MOSCOW, September 24 (RIA Novosti) - An amateur treasure hunter has stumbled across the largest hoard of Anglo-Saxon gold and silver ever found buried in a Staffordshire field in central England, local media said on Thursday.
Terry Herbert from the town of Burntwood, who lives on disablement benefit, discovered the haul with his metal detector on farmland belonging to a friend. The 1,500 pieces made of gold and silver date back to the 7th century and comprise 5 kg of gold and 2.5 kg of silver.
"I have this phrase that I say sometimes; "spirits of yesteryear take me where the coins appear", but on that day I changed coins to gold," Herbert was quoted on the Telegraph website as saying. "I don't know why I said it that day, but I think somebody was listening and directed me to it."
"Maybe it was meant to be, maybe the gold had my name on it all along, I don't know. My mates at the [metal detecting] club always say if there is a gold coin in a field I will be the one to find it. I dread to think what they'll say when they hear about this," he said, adding the amount of treasure was "just unbelievable."
Experts have described the hoard, which could be as much as 1,400 years old, as one of the most significant finds in Anglo-Saxon history, the Birmingham Post said.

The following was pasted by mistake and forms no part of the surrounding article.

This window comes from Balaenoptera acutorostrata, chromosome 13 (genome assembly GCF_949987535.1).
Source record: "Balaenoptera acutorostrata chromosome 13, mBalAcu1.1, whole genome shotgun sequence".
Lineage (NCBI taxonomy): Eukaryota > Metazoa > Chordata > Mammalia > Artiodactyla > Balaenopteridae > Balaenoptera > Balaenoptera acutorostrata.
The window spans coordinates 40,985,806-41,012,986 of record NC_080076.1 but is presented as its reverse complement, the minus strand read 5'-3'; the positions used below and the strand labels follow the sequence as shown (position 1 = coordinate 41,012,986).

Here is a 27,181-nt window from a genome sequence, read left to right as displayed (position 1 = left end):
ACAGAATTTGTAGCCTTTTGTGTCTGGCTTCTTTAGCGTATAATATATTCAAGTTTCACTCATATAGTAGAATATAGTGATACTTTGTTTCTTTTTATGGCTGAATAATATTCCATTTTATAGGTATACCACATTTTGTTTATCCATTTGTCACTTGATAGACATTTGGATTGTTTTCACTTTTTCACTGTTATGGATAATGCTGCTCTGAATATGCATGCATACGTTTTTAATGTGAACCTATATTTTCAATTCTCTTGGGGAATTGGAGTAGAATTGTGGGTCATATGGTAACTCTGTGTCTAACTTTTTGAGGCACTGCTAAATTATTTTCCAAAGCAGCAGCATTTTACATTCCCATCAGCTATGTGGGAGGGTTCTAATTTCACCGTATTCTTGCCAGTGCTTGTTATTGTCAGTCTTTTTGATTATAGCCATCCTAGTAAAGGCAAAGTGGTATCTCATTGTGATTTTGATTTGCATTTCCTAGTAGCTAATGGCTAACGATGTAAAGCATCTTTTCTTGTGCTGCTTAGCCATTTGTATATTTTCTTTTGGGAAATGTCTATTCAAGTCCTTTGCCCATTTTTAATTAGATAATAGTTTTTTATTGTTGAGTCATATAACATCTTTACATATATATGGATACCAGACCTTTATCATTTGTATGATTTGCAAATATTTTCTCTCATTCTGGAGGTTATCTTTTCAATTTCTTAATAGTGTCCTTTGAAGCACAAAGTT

"Seeing the material for the first time was absolutely breathtaking," Duncan Slarke from the Birmingham Museum and Art Gallery was quoted by the newspaper as saying. "I was there for 4 hours just looking at the material and the finder actually called me Duncan Wow - that was all I could say, wow."
"It was find after find after find of the most staggering quality," he said, adding research into the items, which were mainly battle-related, could be the basis of "never-ending study."
The find has been compared to the discovery of Sutton Hoo in 1939, which unearthed artifacts from Saxon burial mounds in England's eastern Suffolk County, the paper said.
"There is 5kg of gold found in the Staffordshire hoard and in Sutton Hoo it was less than 1 1/2 kg. In terms of quantity, it exceeds the best that we've got," Slarke told the Birmingham Post.
Experts are expected to estimate the treasure within a year. Terry Herbert will then receive his financial reward, expected to be at least 1 million pounds sterling ($1.62 million).
The collection will go on display at the Birmingham Museum and Art Gallery from September 25 until October 13.